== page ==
RICHMOND, Va. (WRIC) — Those who enjoy testing their skills at those big electronic betting machines in local convenience stores are out of luck… for now.

The Supreme Court of Virginia has revived a long-anticipated ban on skill games. Legislators originally outlawed the machines back in 2020, but the ban was delayed by then-Governor Ralph Northam, who highlighted how skill games in gas stations and convenience stores could help raise relief money amid the early COVID-19 pandemic.

A temporary injunction further blocked the ban — until now — but skill games’ ability to make money remains a key consideration in an ongoing legal battle against the state.

To some small business owners and advocates like former NASCAR driver and current truck stop owner Hermie Sadler, it’s about more than games.

“It’s about the free market system,” Sadler said.

Sadler took legal action against the state a while back.

“There’s been a, going on, a three year fight that we have undertaken — me and my legal team — really on behalf of small businesses across the Commonwealth.”

Sadler’s legal battle has been ongoing for years, but with court dates still ahead, he told 8News that the abrupt ban caught him and his team off guard. He worries the sudden ban unexpectedly strips local businesses of a major source of revenue — with no time to figure out revised business plans.

“It’s really, really a tough blow,” Sadler said. “But we’re going to continue to fight.”

Those in favor of outlawing the machines see this ban as long-awaited relief. They said the slot-like betting games spurred concern over unregulated gaming, with its potential to draw in crime and promote dangerous gambling practices. Sadler argued that these games are skill-based — not all luck. He said in previous court sessions, it was proven that these games are different.

“If you had a Wheel of Fortune machine or a “Blazing Seven” machine, you put your money in, pull the lever, and you hope,” Sadler said. “You hope it’s your turn to win and the machine is going to hit. When you play these games that we have — the legal, legitimate skill games — you put your money in and you hit the button and you interact with the game.”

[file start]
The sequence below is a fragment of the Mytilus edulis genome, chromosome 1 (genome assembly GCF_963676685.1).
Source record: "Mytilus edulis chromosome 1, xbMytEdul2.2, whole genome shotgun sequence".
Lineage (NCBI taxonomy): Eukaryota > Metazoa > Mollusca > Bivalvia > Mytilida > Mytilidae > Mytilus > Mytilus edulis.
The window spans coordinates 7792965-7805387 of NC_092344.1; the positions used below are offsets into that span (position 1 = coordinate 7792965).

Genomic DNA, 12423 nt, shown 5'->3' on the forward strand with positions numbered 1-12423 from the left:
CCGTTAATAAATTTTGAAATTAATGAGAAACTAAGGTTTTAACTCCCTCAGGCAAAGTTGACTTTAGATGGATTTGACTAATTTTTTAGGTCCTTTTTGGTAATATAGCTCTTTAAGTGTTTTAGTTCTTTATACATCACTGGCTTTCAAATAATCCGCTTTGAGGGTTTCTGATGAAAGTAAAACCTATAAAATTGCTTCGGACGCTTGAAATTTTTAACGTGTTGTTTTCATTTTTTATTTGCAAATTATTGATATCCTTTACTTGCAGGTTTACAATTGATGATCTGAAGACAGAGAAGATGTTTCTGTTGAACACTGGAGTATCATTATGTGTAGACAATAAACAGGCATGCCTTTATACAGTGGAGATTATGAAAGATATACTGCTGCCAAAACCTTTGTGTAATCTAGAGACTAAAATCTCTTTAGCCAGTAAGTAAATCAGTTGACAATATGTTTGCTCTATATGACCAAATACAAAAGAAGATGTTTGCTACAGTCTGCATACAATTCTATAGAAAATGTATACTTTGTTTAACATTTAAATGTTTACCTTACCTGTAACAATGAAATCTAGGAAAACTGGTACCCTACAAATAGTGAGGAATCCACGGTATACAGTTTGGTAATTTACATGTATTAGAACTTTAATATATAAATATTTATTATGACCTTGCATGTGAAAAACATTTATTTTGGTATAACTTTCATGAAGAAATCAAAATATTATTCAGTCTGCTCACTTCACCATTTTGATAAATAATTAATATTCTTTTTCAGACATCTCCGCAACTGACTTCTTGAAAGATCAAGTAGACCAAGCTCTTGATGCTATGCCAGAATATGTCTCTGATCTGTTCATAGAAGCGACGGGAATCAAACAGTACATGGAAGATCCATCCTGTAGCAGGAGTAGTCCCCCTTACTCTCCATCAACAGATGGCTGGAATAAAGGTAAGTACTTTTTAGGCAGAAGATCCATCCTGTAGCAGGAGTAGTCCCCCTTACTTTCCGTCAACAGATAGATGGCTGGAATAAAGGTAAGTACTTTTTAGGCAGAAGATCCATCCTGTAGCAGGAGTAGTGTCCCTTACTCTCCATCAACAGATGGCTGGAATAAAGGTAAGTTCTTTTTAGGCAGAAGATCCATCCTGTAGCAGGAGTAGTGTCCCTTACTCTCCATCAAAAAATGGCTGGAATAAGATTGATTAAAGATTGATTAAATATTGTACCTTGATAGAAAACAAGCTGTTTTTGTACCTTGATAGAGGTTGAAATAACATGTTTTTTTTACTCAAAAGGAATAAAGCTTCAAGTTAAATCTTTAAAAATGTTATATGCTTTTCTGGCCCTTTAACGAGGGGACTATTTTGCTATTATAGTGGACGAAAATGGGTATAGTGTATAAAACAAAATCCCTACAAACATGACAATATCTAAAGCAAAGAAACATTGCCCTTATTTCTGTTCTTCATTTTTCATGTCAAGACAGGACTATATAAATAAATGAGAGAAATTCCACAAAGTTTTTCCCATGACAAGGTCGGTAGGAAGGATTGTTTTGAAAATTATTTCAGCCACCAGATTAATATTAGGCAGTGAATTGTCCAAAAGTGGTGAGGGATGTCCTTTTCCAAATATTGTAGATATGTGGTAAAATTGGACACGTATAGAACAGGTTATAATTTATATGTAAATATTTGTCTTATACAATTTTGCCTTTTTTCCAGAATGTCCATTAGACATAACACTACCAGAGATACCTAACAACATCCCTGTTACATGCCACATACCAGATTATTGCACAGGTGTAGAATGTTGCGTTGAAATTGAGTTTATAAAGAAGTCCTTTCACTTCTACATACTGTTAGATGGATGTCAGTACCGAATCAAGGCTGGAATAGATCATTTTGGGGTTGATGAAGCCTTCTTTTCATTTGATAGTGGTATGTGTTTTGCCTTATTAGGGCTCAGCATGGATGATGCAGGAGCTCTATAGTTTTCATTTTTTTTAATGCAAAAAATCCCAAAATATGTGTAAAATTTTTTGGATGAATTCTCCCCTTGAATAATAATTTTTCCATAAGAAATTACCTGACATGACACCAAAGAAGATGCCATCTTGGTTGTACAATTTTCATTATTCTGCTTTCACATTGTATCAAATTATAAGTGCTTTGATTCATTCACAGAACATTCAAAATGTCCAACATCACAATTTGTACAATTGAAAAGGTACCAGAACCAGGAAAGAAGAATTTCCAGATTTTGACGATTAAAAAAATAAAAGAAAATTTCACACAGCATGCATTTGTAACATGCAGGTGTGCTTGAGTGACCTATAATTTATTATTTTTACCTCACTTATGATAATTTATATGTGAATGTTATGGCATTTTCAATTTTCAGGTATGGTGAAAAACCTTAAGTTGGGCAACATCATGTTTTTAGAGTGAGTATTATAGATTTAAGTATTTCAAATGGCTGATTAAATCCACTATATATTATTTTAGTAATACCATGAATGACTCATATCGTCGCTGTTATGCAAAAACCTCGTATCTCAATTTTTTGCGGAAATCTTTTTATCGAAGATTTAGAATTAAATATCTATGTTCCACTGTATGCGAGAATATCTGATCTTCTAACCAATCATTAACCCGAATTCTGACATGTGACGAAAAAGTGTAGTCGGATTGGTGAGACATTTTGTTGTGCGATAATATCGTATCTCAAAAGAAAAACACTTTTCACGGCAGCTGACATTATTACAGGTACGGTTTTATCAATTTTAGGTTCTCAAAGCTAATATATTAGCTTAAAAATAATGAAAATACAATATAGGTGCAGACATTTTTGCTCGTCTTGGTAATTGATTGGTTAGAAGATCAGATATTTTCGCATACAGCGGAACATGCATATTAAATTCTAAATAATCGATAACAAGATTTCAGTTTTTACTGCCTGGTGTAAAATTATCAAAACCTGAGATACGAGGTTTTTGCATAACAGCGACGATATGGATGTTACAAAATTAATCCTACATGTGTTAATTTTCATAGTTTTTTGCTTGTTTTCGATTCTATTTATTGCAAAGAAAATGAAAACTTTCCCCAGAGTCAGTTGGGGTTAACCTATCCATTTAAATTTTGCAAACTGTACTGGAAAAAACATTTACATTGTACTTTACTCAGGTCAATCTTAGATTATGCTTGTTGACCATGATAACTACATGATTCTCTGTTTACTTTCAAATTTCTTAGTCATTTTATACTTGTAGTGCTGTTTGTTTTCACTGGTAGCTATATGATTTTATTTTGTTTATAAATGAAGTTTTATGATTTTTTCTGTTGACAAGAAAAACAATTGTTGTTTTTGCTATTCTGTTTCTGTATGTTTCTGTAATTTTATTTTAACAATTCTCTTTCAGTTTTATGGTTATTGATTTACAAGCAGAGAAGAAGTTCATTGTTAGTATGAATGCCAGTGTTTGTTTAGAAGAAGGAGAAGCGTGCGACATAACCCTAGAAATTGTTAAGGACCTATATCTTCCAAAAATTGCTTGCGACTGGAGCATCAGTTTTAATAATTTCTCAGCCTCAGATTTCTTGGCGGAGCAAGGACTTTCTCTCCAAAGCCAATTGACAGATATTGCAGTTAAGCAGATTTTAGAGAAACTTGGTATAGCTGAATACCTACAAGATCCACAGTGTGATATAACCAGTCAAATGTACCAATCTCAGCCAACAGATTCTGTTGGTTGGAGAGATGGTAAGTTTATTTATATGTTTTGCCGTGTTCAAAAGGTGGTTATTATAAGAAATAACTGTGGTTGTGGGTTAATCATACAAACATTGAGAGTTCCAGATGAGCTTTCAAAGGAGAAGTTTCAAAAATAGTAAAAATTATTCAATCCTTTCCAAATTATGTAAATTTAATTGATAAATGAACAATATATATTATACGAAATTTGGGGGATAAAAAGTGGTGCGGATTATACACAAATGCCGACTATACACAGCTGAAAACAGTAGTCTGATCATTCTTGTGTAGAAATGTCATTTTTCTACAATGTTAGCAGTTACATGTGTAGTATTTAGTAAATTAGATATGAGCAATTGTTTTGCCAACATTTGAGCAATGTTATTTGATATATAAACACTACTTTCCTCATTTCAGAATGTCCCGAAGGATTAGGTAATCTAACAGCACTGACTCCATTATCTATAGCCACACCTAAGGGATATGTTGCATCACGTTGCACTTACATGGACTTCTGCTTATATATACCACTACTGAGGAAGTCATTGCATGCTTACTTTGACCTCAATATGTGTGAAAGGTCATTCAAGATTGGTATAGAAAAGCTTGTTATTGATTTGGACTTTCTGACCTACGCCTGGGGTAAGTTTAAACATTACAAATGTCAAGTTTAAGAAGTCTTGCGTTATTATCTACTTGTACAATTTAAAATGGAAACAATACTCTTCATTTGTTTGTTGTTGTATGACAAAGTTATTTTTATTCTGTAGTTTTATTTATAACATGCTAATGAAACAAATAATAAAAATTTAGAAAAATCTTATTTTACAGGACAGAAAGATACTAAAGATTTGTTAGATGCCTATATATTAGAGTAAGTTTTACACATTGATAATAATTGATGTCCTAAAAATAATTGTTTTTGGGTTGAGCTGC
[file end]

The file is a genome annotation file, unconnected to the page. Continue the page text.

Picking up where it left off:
Sadler added that businesses and individuals who illegally operate their machines are the real problem. He said that law-abiding, tax-paying local businesses appropriately manage their machines and optimize their benefits for the community. He and his team are prepared to keep pushing to be able to continue to do so.

“We are undaunted by this,” Sadler said. “We still feel confident that the Constitution matters. A level playing field matters and, you know, people’s rights matter. These small businesses that we’re talking about are the backbone of this economy in the Commonwealth of Virginia and it’s worth fighting for.”

He said keeping the machines isn’t just about help small businesses, he explained that to local business owners like him — and gamers across the Commonwealth — it’s about freedom.

“My constitutional rights are not for sale,” Sadler said. “I think a lot of other people, if they were paying attention, would probably feel the same way.”

The Office of the Attorney General confirmed this ban is now in effect and prosecutors can enforce it. When the ban’s restoration was first announced, 8News staff members reached out to Virginia Attorney General Jason Miyares’s office.

“We are very pleased with the Supreme Court’s decision upholding the constitutionality of the skill games law,” Spokesperson Victoria LaCivita, said in a statement. “The Commonwealth of Virginia has regulated gambling for centuries, and the skill games law is an ordinary exercise of the General Assembly’s authority to protect the public from dangerous gambling devices. The law is now in effect, and Commonwealth’s Attorneys are free to enforce it.”

Sadler reiterated his message to the community that this change does not end his team’s fight, they will be in court this week and the final hearing is in December.

“I just think people should have the freedom to go make their own decisions on where they spend their money,” Sadler said.